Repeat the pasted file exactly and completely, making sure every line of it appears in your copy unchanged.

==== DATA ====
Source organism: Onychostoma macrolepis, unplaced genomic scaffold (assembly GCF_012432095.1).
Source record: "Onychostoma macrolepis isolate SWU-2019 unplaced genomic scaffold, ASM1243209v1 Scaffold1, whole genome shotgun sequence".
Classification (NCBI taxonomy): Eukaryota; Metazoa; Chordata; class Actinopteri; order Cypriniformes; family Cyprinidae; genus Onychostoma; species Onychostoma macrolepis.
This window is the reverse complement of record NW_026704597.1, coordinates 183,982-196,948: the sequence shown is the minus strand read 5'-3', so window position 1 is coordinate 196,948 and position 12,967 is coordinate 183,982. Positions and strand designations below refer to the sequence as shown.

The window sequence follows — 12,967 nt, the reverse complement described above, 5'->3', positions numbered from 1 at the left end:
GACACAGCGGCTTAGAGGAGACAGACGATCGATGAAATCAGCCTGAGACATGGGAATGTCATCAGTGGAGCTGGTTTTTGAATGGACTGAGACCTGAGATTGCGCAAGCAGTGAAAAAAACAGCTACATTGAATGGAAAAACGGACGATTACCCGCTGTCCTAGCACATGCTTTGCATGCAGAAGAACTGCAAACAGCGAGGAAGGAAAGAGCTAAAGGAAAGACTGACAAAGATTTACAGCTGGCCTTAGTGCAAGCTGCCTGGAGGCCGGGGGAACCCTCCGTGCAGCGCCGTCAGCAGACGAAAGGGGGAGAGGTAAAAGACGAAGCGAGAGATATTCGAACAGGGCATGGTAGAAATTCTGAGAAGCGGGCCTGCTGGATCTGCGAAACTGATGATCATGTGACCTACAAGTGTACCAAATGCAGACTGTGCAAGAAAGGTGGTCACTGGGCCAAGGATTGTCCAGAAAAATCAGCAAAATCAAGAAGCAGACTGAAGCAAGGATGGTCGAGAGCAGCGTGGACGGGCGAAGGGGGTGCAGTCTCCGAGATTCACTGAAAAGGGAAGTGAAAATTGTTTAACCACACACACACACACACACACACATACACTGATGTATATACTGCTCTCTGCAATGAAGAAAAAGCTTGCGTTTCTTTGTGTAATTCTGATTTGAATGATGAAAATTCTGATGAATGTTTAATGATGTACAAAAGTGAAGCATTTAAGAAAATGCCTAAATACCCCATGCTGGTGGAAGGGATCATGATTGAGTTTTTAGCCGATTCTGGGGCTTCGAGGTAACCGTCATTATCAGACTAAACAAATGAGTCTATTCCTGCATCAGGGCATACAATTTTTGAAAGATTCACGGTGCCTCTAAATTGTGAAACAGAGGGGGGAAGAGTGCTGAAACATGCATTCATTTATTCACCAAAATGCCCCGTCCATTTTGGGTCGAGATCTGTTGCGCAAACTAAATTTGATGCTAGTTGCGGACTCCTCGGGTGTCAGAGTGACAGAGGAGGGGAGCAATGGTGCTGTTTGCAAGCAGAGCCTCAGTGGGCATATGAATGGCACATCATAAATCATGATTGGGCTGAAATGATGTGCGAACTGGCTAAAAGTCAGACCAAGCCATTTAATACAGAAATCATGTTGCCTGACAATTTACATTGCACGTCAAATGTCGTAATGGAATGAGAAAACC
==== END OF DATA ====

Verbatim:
Source organism: Onychostoma macrolepis, unplaced genomic scaffold (assembly GCF_012432095.1).
Source record: "Onychostoma macrolepis isolate SWU-2019 unplaced genomic scaffold, ASM1243209v1 Scaffold1, whole genome shotgun sequence".
Classification (NCBI taxonomy): Eukaryota; Metazoa; Chordata; class Actinopteri; order Cypriniformes; family Cyprinidae; genus Onychostoma; species Onychostoma macrolepis.
This window is the reverse complement of record NW_026704597.1, coordinates 183,982-196,948: the sequence shown is the minus strand read 5'-3', so window position 1 is coordinate 196,948 and position 12,967 is coordinate 183,982. Positions and strand designations below refer to the sequence as shown.

The window sequence follows — 12,967 nt, the reverse complement described above, 5'->3', positions numbered from 1 at the left end:
GACACAGCGGCTTAGAGGAGACAGACGATCGATGAAATCAGCCTGAGACATGGGAATGTCATCAGTGGAGCTGGTTTTTGAATGGACTGAGACCTGAGATTGCGCAAGCAGTGAAAAAAACAGCTACATTGAATGGAAAAACGGACGATTACCCGCTGTCCTAGCACATGCTTTGCATGCAGAAGAACTGCAAACAGCGAGGAAGGAAAGAGCTAAAGGAAAGACTGACAAAGATTTACAGCTGGCCTTAGTGCAAGCTGCCTGGAGGCCGGGGGAACCCTCCGTGCAGCGCCGTCAGCAGACGAAAGGGGGAGAGGTAAAAGACGAAGCGAGAGATATTCGAACAGGGCATGGTAGAAATTCTGAGAAGCGGGCCTGCTGGATCTGCGAAACTGATGATCATGTGACCTACAAGTGTACCAAATGCAGACTGTGCAAGAAAGGTGGTCACTGGGCCAAGGATTGTCCAGAAAAATCAGCAAAATCAAGAAGCAGACTGAAGCAAGGATGGTCGAGAGCAGCGTGGACGGGCGAAGGGGGTGCAGTCTCCGAGATTCACTGAAAAGGGAAGTGAAAATTGTTTAACCACACACACACACACACACACACATACACTGATGTATATACTGCTCTCTGCAATGAAGAAAAAGCTTGCGTTTCTTTGTGTAATTCTGATTTGAATGATGAAAATTCTGATGAATGTTTAATGATGTACAAAAGTGAAGCATTTAAGAAAATGCCTAAATACCCCATGCTGGTGGAAGGGATCATGATTGAGTTTTTAGCCGATTCTGGGGCTTCGAGGTAACCGTCATTATCAGACTAAACAAATGAGTCTATTCCTGCATCAGGGCATACAATTTTTGAAAGATTCACGGTGCCTCTAAATTGTGAAACAGAGGGGGGAAGAGTGCTGAAACATGCATTCATTTATTCACCAAAATGCCCCGTCCATTTTGGGTCGAGATCTGTTGCGCAAACTAAATTTGATGCTAGTTGCGGACTCCTCGGGTGTCAGAGTGACAGAGGAGGGGAGCAATGGTGCTGTTTGCAAGCAGAGCCTCAGTGGGCATATGAATGGCACATCATAAATCATGATTGGGCTGAAATGATGTGCGAACTGGCTAAAAGTCAGACCAAGCCATTTAATACAGAAATCATGTTGCCTGACAATTTACATTGCACGTCAAATGTCGTAATGGAATGAGAAAACC